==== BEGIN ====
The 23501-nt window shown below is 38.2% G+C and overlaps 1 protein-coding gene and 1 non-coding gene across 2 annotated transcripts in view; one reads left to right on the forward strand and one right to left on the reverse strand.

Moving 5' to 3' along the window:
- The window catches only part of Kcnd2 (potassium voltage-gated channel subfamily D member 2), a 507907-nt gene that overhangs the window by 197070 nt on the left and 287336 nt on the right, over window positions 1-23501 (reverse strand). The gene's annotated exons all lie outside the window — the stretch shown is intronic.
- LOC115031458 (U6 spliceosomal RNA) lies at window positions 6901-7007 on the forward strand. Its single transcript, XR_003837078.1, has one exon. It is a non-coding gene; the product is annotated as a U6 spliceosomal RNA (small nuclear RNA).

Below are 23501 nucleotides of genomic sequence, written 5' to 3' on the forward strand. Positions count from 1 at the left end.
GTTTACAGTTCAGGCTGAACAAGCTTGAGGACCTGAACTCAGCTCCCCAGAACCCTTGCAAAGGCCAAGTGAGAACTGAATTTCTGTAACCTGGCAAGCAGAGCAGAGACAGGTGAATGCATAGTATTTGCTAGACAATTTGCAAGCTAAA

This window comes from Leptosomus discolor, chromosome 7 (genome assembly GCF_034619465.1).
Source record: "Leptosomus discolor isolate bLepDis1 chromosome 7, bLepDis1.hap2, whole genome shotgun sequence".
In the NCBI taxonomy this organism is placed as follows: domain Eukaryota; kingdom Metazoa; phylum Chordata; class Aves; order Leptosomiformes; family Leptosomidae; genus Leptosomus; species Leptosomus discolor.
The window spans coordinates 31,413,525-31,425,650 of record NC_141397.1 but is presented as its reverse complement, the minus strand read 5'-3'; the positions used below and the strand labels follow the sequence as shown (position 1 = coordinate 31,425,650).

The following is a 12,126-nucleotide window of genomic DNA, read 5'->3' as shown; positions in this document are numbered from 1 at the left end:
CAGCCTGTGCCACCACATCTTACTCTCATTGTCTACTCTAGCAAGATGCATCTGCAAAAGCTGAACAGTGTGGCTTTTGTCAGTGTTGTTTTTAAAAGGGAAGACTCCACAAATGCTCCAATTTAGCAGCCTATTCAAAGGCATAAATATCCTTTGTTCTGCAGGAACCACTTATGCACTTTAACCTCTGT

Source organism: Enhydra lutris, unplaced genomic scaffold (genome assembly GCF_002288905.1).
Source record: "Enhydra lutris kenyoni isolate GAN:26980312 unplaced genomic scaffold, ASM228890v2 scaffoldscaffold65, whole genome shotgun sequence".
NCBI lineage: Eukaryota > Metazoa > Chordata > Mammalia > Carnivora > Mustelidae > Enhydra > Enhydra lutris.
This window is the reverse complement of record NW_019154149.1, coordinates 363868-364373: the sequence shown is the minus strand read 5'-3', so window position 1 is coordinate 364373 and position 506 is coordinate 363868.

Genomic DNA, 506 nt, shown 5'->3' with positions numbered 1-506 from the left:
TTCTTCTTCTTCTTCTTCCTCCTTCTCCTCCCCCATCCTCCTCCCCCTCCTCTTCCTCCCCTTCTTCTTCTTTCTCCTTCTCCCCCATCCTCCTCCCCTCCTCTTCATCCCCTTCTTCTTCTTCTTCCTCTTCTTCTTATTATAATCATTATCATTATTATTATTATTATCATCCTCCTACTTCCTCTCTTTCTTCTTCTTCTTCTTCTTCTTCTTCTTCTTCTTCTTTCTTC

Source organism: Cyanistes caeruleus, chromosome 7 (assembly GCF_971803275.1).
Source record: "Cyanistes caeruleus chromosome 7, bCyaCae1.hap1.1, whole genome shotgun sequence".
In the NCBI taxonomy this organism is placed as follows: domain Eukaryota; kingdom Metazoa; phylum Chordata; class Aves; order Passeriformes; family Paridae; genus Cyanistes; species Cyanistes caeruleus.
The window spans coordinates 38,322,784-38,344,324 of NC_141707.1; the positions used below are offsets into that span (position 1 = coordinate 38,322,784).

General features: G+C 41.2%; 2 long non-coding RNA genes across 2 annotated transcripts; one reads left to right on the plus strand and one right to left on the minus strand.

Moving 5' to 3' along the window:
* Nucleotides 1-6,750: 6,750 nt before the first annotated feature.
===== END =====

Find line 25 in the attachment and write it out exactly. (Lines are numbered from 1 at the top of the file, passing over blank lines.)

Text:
* Nucleotides 1-6,750: 6,750 nt before the first annotated feature.